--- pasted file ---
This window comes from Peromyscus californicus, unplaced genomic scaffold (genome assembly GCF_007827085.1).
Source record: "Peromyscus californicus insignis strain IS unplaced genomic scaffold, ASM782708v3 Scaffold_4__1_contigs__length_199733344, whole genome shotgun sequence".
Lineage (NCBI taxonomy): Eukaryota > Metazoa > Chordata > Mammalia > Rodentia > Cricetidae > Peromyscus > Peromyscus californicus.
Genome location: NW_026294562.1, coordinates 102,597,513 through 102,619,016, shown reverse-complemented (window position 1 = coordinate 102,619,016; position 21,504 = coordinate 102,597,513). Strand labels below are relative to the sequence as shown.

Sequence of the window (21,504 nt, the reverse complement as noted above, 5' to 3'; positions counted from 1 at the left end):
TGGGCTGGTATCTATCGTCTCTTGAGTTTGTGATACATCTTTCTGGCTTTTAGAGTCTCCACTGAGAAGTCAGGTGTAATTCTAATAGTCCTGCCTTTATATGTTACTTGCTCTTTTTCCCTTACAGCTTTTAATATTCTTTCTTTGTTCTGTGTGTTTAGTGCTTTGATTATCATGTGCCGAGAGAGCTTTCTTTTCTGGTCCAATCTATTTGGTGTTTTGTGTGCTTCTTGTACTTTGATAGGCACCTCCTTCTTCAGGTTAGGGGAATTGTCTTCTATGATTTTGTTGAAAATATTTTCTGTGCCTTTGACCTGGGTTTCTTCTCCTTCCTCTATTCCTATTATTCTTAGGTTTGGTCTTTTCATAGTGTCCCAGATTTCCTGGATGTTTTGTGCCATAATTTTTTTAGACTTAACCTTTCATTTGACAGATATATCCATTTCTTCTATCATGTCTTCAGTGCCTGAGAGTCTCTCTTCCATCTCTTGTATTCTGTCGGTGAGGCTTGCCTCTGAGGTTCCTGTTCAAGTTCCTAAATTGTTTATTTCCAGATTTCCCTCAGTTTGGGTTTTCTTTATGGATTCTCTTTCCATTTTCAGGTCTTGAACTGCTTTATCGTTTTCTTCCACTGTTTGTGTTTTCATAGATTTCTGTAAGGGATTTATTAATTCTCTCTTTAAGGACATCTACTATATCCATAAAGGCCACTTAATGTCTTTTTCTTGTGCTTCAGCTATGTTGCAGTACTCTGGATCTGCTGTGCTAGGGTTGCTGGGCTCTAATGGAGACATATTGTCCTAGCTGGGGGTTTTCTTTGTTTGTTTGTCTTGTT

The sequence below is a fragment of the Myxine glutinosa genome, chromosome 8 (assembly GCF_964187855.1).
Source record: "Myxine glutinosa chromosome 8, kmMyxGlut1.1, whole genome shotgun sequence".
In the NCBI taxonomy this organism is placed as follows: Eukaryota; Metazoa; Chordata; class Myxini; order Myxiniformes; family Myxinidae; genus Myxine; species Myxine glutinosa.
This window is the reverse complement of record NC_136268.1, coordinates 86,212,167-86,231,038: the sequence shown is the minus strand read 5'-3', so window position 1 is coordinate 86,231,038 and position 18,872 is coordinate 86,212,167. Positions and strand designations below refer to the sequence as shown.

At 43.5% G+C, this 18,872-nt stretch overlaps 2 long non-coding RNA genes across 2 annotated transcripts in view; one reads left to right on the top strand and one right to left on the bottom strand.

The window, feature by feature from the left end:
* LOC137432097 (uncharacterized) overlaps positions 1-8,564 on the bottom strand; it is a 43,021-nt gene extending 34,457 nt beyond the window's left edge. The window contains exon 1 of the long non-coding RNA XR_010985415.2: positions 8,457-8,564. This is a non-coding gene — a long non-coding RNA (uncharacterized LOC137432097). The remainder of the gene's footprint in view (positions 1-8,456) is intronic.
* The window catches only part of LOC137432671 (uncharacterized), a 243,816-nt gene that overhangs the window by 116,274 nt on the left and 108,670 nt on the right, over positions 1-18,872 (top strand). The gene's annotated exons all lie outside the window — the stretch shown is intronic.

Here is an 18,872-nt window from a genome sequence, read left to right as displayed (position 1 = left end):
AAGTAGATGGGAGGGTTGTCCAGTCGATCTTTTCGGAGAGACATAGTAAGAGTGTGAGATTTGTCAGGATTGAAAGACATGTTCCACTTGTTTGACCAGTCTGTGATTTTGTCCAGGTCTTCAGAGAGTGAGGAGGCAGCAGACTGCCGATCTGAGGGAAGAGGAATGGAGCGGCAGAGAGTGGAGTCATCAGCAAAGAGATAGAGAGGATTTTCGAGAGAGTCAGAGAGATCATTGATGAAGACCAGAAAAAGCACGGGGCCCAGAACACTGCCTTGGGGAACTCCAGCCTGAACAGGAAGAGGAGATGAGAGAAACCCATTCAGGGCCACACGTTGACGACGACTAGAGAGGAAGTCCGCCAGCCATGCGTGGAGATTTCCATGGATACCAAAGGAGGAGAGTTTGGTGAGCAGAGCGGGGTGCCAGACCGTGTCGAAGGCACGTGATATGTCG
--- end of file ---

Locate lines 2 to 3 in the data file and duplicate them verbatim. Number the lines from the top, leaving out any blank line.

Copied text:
Source record: "Peromyscus californicus insignis strain IS unplaced genomic scaffold, ASM782708v3 Scaffold_4__1_contigs__length_199733344, whole genome shotgun sequence".
Lineage (NCBI taxonomy): Eukaryota > Metazoa > Chordata > Mammalia > Rodentia > Cricetidae > Peromyscus > Peromyscus californicus.